All in all, it was a huge success. We were worried that there would be students who did not get asked... but not one was left behind.

The challenge now is to get more families involved, as well as to get to the point that we do not have to schedule these days because they are happening naturally.

Some people have questioned our style of college ministry because we do very few large-scale events, and we do not have a "college group" that meets regularly. We're unconventional, but that's okay. When we started pastoring in 2007, we received a prophetic word that we were assigned to reach Berea College, and that because of that, our church and ministry would look unlike anything ever seen before anywhere in the country. We couldn't and shouldn't model it after anything else we'd ever seen. So we feel pretty good that we're on the right track. We continue to do two things, and do them in this order:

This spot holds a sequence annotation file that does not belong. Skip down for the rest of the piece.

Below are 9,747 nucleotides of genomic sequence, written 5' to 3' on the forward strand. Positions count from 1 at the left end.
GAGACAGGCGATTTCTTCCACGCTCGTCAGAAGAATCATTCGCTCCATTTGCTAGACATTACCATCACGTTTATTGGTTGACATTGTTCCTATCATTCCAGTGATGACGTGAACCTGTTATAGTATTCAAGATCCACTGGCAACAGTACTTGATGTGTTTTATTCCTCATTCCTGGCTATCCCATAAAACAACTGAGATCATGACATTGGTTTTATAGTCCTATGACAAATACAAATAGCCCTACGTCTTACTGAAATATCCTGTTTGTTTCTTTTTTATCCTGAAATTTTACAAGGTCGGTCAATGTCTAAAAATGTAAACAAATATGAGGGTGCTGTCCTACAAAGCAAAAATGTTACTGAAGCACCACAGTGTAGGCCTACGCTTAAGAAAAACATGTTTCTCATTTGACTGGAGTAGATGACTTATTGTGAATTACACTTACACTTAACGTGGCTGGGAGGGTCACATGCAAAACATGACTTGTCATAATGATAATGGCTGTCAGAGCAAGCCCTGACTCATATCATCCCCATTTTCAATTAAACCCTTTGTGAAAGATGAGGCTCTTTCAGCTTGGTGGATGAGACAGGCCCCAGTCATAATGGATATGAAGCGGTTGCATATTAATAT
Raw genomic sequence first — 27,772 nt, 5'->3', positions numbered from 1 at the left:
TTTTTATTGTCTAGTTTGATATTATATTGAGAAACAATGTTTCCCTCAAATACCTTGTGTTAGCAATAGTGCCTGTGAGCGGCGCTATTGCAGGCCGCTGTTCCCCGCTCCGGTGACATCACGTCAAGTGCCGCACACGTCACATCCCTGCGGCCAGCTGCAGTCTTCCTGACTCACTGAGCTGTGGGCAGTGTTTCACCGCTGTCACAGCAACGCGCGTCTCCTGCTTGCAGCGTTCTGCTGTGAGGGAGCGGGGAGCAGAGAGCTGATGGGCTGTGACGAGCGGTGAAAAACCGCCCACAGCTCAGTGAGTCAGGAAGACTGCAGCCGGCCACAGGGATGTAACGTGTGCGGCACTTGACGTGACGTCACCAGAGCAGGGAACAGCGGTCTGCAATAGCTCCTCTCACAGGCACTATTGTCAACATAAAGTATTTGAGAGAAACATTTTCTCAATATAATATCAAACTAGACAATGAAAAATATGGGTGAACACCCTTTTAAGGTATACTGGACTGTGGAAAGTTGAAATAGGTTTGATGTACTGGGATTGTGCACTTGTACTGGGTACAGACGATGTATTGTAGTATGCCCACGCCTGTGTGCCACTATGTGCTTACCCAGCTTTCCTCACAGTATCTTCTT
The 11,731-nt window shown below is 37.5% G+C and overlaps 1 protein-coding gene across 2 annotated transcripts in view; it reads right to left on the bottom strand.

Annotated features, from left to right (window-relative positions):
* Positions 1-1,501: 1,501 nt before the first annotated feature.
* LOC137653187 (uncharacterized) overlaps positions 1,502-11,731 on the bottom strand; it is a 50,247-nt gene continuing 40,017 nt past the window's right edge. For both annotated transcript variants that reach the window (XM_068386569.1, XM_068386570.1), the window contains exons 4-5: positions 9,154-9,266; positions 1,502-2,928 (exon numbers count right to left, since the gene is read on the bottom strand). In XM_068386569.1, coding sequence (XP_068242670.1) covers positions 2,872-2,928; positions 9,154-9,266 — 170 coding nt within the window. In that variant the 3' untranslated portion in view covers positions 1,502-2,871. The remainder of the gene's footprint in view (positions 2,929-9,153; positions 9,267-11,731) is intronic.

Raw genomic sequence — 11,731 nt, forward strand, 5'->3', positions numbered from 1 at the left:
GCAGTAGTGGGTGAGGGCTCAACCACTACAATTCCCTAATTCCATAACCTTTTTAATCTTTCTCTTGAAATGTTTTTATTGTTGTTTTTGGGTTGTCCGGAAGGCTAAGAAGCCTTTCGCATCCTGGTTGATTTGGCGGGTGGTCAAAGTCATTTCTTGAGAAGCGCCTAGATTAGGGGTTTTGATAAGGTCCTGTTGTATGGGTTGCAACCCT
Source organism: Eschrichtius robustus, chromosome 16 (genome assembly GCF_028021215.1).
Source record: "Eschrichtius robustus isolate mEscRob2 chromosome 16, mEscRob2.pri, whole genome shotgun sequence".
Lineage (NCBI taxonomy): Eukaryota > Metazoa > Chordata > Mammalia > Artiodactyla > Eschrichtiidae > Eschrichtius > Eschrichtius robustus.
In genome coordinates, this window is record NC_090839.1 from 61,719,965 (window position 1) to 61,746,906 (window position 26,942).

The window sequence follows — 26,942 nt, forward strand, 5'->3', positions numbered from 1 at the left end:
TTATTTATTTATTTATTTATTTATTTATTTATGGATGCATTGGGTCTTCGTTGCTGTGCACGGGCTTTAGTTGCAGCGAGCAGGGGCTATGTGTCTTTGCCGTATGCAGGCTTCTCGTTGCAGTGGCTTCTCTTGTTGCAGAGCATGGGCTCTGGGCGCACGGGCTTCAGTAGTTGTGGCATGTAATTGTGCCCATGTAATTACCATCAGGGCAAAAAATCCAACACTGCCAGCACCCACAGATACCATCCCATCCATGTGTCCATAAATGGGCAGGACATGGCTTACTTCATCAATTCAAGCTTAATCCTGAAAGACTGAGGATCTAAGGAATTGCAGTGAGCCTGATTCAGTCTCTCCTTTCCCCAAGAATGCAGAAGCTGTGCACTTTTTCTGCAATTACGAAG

1. Listen to the Lord.
2. Listen to college students.

When we talk to the students, they continually ask for:
1. One-on-one mentoring and discipleship.
2. Time with families in homes.
3. Time to get off campus and be with more mature Christians.
4. Time for young men to learn from older men.
5. Time for young women to learn from older women.
6. Good home-cooked food and the opportunity to have a chair set for them at the family table!

They don't always want to gather in large groups of peers - they see that every day at college.
They don't want more lecturing and impersonal teaching - they are willing to be taught but that teaching should come in the context of relationship (that sounds a lot like how Jesus did it!). We strive not to separate college students into their own group for ministry - we want them involved in the life of the church. We want them mixed up in all life groups, incorporated into Sunday morning ministry, and serving in every ministry area. For college-aged young people, it's time to graduate from youth group style ministry into the hands-on ministry of the whole church.